City Councilwoman Jan Perry also introduced a motion last month to reverse the city's decision to ticket drivers at broken meters. The policy "flies in the face of common sense," said Perry, who is running for mayor. "It is our responsibility to do our best to maintain meters. It is unfair and impractical to force drivers to look for a new parking spot just because a meter is inoperable."

Perry's motion also asks the city controller to audit the reliability of the city's new parking meter technology and the Department of Transportation's parking meter maintenance program.

Gold Line work prompts Colorado Boulevard closure in Arcadia 


 By Brenda Gazzar, Staff Writer
Updated:   01/07/2013 06:17:20 PM PST
 ARCADIA - Colorado Boulevard between Santa Anita Avenue and San Antonio Road began a nearly five-month closure on Monday to allow for the building of the first of three bridges on city streets needed for the Metro Gold Line Foothill extension.
The Colorado Boulevard bridge is one of more than 20 bridges being rebuilt or modified for the $735 million, 11.5-mile Foothill extension from Pasadena to Azusa.
The stretch of Colorado Boulevard will be fully closed 24 hours a day with no vehicle, pedestrian, bicycle or any other traffic allowed until April 30, officials said.
"It's a big deal," said Habib Balian, chief executive officer of the Metro Gold Line Foothill Extension Construction Authority.
"Arcadia has several different impacted bridges that will be significant to the community. They are going to be cumbersome. They are going to be disruptive to the community during construction. We're trying to get everyone ready for that ... Once we get in and out, it will be done and the long-term benefits will be huge for Arcadia."
The work will be performed by Foothill Transit Constructors, a Kiewit-Parsons joint venture, generally from 7 a.m. to 6 p.mweekdays and periodically on the weekends, officials said.

During the closure, businesses in that area will have to be accessed by using San Juan Drive or San Rafael Road instead of Colorado Boulevard.

Right and left turn lanes from Colorado Place onto West Colorado Boulevard will be fully closed. Thru-traffic will be detoured to Colorado Place and Santa Clara Street, officials said.

The old Santa Fe freight line bridge on Colorado Boulevard was removed last year and the 210 Freeway Bridge, under a separate contract, has also been completed. But this is a significant construction effort within the city for the actual Gold Line alignment, said Arcadia City Engineer Phil Wray.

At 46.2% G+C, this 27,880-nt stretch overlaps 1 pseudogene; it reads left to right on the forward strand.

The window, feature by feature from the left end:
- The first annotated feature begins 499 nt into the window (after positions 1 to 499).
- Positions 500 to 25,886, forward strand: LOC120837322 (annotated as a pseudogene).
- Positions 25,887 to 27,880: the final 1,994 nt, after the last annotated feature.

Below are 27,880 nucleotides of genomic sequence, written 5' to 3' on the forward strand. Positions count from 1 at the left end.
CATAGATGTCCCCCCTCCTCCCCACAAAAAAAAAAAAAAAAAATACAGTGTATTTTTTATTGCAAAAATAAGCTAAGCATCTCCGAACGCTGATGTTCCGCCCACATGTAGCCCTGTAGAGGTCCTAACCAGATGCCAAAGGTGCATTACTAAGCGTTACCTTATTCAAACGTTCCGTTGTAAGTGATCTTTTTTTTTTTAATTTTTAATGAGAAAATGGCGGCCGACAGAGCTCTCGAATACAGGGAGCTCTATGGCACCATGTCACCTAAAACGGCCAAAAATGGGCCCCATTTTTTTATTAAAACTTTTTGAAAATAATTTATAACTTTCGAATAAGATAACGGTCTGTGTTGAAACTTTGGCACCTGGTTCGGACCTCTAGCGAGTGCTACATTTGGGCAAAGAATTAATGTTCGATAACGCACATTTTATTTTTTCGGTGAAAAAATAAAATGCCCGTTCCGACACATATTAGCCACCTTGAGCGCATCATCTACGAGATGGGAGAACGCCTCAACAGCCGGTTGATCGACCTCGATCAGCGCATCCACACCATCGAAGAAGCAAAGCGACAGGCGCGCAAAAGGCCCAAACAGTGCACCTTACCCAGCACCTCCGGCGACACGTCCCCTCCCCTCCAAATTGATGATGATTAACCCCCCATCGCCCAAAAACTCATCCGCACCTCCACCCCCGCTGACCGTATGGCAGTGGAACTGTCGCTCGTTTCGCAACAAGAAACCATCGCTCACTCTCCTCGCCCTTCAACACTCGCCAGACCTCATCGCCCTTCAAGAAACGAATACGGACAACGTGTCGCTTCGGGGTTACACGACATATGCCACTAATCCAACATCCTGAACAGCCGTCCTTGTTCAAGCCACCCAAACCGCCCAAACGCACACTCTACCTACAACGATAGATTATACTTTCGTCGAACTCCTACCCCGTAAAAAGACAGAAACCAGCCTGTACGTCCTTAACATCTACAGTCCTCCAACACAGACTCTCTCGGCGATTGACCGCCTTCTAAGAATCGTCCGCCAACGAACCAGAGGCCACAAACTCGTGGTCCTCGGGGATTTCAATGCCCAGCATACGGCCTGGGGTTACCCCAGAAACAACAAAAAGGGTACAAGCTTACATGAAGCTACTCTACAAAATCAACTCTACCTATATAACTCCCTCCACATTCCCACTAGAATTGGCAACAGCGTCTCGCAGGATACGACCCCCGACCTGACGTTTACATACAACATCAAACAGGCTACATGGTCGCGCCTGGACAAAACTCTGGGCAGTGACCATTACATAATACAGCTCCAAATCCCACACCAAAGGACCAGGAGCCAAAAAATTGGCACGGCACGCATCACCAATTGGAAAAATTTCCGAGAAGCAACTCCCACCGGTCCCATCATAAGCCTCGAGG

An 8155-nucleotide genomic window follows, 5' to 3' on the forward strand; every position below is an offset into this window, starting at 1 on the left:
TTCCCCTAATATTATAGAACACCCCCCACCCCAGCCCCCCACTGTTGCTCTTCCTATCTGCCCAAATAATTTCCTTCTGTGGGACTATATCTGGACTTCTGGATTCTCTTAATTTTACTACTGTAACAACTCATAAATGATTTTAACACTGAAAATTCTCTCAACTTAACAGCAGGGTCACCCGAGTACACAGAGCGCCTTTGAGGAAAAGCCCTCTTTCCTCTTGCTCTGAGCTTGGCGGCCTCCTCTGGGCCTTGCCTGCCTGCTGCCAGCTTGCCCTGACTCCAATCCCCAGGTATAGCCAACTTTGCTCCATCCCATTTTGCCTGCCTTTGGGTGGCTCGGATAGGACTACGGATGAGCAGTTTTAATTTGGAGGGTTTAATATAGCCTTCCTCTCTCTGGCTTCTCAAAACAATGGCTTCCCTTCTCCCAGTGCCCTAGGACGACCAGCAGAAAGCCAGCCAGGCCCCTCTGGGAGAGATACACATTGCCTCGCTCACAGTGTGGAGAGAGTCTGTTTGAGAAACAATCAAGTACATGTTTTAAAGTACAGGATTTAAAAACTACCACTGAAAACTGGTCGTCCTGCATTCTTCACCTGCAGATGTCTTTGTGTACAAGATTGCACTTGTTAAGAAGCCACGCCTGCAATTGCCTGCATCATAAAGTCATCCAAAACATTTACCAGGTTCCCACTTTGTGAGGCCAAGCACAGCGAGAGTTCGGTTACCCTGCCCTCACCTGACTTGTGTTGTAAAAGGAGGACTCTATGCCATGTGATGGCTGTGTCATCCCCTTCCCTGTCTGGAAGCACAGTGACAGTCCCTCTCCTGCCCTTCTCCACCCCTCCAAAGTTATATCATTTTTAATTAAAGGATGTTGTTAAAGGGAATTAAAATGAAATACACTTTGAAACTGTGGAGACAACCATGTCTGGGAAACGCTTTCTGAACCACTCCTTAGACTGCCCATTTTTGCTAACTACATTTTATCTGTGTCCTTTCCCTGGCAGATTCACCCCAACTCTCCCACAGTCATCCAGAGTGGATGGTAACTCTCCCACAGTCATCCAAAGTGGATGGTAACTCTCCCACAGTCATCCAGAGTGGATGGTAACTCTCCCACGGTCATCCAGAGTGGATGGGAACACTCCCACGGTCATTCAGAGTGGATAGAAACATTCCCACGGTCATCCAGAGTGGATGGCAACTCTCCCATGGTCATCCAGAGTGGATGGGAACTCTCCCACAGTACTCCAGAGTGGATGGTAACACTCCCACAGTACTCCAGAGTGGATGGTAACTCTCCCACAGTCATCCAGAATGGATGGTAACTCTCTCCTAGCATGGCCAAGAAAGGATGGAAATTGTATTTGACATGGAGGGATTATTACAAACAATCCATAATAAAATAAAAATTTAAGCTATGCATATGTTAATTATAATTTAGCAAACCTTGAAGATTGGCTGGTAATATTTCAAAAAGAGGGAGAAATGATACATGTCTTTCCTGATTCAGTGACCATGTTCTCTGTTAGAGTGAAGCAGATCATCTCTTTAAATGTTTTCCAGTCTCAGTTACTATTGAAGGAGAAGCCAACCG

"They've done a lot of prep work but this is probably the first actual construction effort in the city and this will carry on for the next 1.5-to two years," Wray said. "This is just the start."

Both the left and right turn lanes from Colorado Place onto Colorado Boulevard will be completely closed, Wray said. The reason is that in the past, when the street was left partially open to residents, commuters disregarded the signs, drove into that neighborhood, caused a big traffic jam and discovered they could not get out, Wray said.

While "a couple" of neighbors have expressed concerns about the closure at Colorado Place and Colorado Boulevard, residents there are generally supportive of the project, said Lisa Levy Buch, a Construction Authority spokeswoman.

Once the Colorado Boulevard bridge is complete in April, another Gold Line bridge will be built across Santa Anita Avenue in Arcadia at the railroad tracks, which is a six-month project. Work on the Huntington Drive bridge around Second street is expected to commence in November with an anticipated completion date of February 2014, she said.

The Construction Authority has opened a new Arcadia community office at 400 North Santa Anita, Suite 101B that is open Mondays and Wednesday from 8:30 a.m. to 4:30 p.m. The purpose is to "make it easy for people to walk in and ask questions," Buch said.

Residents with questions or concerns can also call the Foothill extension's project hotline at 626-324-7098.


50 years ago today: A preview of “magic-eye” fare-readers and a subway to Westwood

 Today is the 50th anniversary of one of the most important speeches in local transit history.


  Posted by Kenn Bicknell

 Rendering for proposed rail to Century City

Rendering of rail to Century City


 It involved a 1963 vision for the future of local transportation that even included TAP-like “magic eye” machine-readable fare media…and a subway to Westwood by 1968.

Smart-card fare collection and subterranean transit to the Westside obviously would not come to fruition for decades.

But the failure of the Los Angeles Metropolitan Transit Authority (LAMTA) to levy taxes and its Board to build broad public support or acquire real property by eminent domain set the stage for the the first publicly-governed transit agency in Los Angeles, the Southern California Rapid Transit District, in 1968.

The speech was part of ”Rail Rapid Transit: A Reality,” a proposal for ”a new 58-mile regional rapid transit system” to begin construction by 1964.

Ironically, it proposed four corridors for transit — to Long Beach, North Hollywood, El Monte and West Los Angeles — all of which were eventually constructed through public support and funds (with West L.A. on the way).